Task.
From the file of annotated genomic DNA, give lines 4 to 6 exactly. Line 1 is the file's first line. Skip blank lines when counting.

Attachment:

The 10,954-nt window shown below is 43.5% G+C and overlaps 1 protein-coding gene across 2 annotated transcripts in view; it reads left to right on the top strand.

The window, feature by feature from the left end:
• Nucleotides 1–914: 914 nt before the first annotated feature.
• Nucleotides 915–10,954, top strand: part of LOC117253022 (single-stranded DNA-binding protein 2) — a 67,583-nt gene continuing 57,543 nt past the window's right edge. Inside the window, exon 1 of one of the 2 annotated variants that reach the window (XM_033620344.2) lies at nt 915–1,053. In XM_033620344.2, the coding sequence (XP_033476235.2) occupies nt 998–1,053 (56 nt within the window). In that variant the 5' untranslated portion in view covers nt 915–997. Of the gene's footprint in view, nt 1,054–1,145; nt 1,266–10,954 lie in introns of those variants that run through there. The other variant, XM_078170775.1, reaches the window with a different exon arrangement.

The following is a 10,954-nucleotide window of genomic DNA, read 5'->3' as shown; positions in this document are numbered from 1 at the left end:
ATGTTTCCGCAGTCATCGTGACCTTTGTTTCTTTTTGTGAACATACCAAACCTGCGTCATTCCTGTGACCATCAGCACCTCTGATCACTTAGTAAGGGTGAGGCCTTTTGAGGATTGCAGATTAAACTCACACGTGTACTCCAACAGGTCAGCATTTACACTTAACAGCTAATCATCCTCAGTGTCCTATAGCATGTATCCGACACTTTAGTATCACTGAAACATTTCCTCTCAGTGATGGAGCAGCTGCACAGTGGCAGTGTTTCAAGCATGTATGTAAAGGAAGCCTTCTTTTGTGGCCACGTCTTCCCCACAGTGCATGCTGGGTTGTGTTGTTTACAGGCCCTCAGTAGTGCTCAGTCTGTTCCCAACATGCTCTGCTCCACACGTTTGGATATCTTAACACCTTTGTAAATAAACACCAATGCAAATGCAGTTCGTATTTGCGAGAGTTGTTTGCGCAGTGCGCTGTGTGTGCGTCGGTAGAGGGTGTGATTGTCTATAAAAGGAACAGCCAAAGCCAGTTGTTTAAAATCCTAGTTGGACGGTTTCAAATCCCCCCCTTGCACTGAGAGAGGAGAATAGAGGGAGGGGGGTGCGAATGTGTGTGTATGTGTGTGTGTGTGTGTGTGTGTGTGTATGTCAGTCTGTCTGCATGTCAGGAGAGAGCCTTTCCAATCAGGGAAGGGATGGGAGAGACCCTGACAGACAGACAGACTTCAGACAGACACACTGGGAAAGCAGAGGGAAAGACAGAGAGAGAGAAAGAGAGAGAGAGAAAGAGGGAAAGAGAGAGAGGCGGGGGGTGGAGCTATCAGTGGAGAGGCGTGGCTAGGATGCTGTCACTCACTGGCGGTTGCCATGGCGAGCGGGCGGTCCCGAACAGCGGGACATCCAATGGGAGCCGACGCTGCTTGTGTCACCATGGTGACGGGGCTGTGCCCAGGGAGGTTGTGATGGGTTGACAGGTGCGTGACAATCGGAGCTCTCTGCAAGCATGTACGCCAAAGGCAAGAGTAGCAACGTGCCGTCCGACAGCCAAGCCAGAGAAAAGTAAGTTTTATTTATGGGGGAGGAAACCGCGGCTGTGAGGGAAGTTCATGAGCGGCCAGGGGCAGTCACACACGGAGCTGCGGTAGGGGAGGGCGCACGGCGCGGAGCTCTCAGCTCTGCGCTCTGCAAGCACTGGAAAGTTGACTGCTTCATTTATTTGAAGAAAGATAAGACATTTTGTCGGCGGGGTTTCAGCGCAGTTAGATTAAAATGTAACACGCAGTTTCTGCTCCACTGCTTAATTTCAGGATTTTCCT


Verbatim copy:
• Nucleotides 915–10,954, top strand: part of LOC117253022 (single-stranded DNA-binding protein 2) — a 67,583-nt gene continuing 57,543 nt past the window's right edge. Inside the window, exon 1 of one of the 2 annotated variants that reach the window (XM_033620344.2) lies at nt 915–1,053. In XM_033620344.2, the coding sequence (XP_033476235.2) occupies nt 998–1,053 (56 nt within the window). In that variant the 5' untranslated portion in view covers nt 915–997. Of the gene's footprint in view, nt 1,054–1,145; nt 1,266–10,954 lie in introns of those variants that run through there. The other variant, XM_078170775.1, reaches the window with a different exon arrangement.

The following is a 10,954-nucleotide window of genomic DNA, read 5'->3' as shown; positions in this document are numbered from 1 at the left end:
ATGTTTCCGCAGTCATCGTGACCTTTGTTTCTTTTTGTGAACATACCAAACCTGCGTCATTCCTGTGACCATCAGCACCTCTGATCACTTAGTAAGGGTGAGGCCTTTTGAGGATTGCAGATTAAACTCACACGTGTACTCCAACAGGTCAGCATTTACACTTAACAGCTAATCATCCTCAGTGTCCTATAGCATGTATCCGACACTTTAGTATCACTGAAACATTTCCTCTCAGTGATGGAGCAGCTGCACAGTGGCAGTGTTTCAAGCATGTATGTAAAGGAAGCCTTCTTTTGTGGCCACGTCTTCCCCACAGTGCATGCTGGGTTGTGTTGTTTACAGGCCCTCAGTAGTGCTCAGTCTGTTCCCAACATGCTCTGCTCCACACGTTTGGATATCTTAACACCTTTGTAAATAAACACCAATGCAAATGCAGTTCGTATTTGCGAGAGTTGTTTGCGCAGTGCGCTGTGTGTGCGTCGGTAGAGGGTGTGATTGTCTATAAAAGGAACAGCCAAAGCCAGTTGTTTAAAATCCTAGTTGGACGGTTTCAAATCCCCCCCTTGCACTGAGAGAGGAGAATAGAGGGAGGGGGGTGCGAATGTGTGTGTATGTGTGTGTGTGTGTGTGTGTGTGTGTATGTCAGTCTGTCTGCATGTCAGGAGAGAGCCTTTCCAATCAGGGAAGGGATGGGAGAGACCCTGACAGACAGACAGACTTCAGACAGACACACTGGGAAAGCAGAGGGAAAGACAGAGAGAGAGAAAGAGAGAGAGAGAAAGAGGGAAAGAGAGAGAGGCGGGGGGTGGAGCTATCAGTGGAGAGGCGTGGCTAGGATGCTGTCACTCACTGGCGGTTGCCATGGCGAGCGGGCGGTCCCGAACAGCGGGACATCCAATGGGAGCCGACGCTGCTTGTGTCACCATGGTGACGGGGCTGTGCCCAGGGAGGTTGTGATGGGTTGACAGGTGCGTGACAATCGGAGCTCTCTGCAAGCATGTACGCCAAAGGCAAGAGTAGCAACGTGCCGTCCGACAGCCAAGCCAGAGAAAAGTAAGTTTTATTTATGGGGGAGGAAACCGCGGCTGTGAGGGAAGTTCATGAGCGGCCAGGGGCAGTCACACACGGAGCTGCGGTAGGGGAGGGCGCACGGCGCGGAGCTCTCAGCTCTGCGCTCTGCAAGCACTGGAAAGTTGACTGCTTCATTTATTTGAAGAAAGATAAGACATTTTGTCGGCGGGGTTTCAGCGCAGTTAGATTAAAATGTAACACGCAGTTTCTGCTCCACTGCTTAATTTCAGGATTTTCCT